Struggling land-based salmon farmer Atlantic Sapphire still needs to overcome some production challenges, but fish growth is improving, company executives said in a monthly market update Wednesday.
There is an increased degree of sexual maturation in early fish groups, but less so than the previous quarter, the company noted. Fish farmers strive to limit sexual maturation because it results in slower-growing fish with poorer quality at harvest.
At the same time, new groups of fish now in tanks are doing "extremely well," CEO Johan Andreassen said during Wednesday's telephone conference.
One group of fish is now around 300 grams, 11 months after hatching, he said.
Awaiting insurance settlement
In September, the company's Danish land-based salmon plant burned down. The plant was relatively small, although it had been developed in several stages. The site served as a commercial pilot plant.
There was speculation the plant would not be rebuilt, and that the settlement from the insurance would instead be used for the ongoing construction of phase two of the company's plant in Florida.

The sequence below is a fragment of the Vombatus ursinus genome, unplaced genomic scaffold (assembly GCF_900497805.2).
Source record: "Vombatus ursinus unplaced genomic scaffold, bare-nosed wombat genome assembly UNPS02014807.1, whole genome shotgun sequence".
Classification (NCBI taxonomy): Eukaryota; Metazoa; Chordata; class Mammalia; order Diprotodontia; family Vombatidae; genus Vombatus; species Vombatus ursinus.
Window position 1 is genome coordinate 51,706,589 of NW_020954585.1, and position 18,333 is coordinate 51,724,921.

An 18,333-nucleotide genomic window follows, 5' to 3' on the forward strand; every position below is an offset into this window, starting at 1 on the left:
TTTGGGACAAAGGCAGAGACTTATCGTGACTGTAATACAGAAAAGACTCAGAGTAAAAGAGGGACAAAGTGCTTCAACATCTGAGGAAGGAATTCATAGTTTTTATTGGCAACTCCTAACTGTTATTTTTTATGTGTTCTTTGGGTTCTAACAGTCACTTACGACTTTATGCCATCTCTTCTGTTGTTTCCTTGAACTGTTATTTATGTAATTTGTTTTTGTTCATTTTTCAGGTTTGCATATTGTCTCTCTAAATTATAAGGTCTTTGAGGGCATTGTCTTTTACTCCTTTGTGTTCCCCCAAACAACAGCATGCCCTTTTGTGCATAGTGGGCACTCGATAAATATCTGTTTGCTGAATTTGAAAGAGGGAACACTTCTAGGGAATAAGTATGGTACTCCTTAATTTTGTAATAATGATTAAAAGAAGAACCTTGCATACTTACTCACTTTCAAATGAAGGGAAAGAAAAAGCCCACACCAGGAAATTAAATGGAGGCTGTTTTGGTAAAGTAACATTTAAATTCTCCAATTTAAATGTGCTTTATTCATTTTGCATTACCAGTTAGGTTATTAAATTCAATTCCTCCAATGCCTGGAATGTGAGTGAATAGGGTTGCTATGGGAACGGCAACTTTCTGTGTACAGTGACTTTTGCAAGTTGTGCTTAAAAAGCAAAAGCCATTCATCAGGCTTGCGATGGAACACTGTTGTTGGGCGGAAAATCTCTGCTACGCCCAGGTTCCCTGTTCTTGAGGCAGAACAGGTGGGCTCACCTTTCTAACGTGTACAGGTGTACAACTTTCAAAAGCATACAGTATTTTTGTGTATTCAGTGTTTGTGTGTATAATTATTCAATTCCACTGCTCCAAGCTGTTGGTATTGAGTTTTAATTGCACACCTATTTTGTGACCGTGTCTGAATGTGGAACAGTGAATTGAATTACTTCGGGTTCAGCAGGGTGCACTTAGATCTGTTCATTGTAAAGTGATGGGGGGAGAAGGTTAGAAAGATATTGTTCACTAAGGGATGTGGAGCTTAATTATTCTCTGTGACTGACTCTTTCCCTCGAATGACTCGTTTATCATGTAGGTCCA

Danish police are still investigating the case, and the cause of the fire is not yet publicly known.
“We expect the insurance settlement to come in the first quarter of 2022, but we may also have to wait until the second quarter," CFO Karl Oystein Oyehaug said.
The plant was insured for $33 million (€28.5 million), and there is no requirement that the money must go towards rebuilding the Danish site.
Oyehaug said he expects the Danish police to conclude the investigation by the end of the year.
The company has not yet decided whether it will rebuild the facility.
New retail promotions
During the call, the company said four successful sales campaigns were carried out in various American supermarket chains in October. All these stores plan more campaigns in the fourth quarter, according to the executives.
Last month, Atlantic Sapphire's "Bluehouse" farmed Atlantic salmon performed below expectations in a recently concluded US retail promotion, the largest ever for land-based salmon of any kind.
The company has also established a separate audit committee but did not disclose further information.
Fluctuating share price
Atlantic Sapphire's share price has fallen 64 percent after several production challenges and the fire, and the valuation hit a record low on Oct. 26.
It has picked up somewhat in the last week, partly following several insider purchases, including by board member Runar Vatne, but on Wednesday, shares fell to NOK 45.65 ($5.33/€4.62), giving the company a market valuation of NOK 4.2 billion ($490 million/€430 million).
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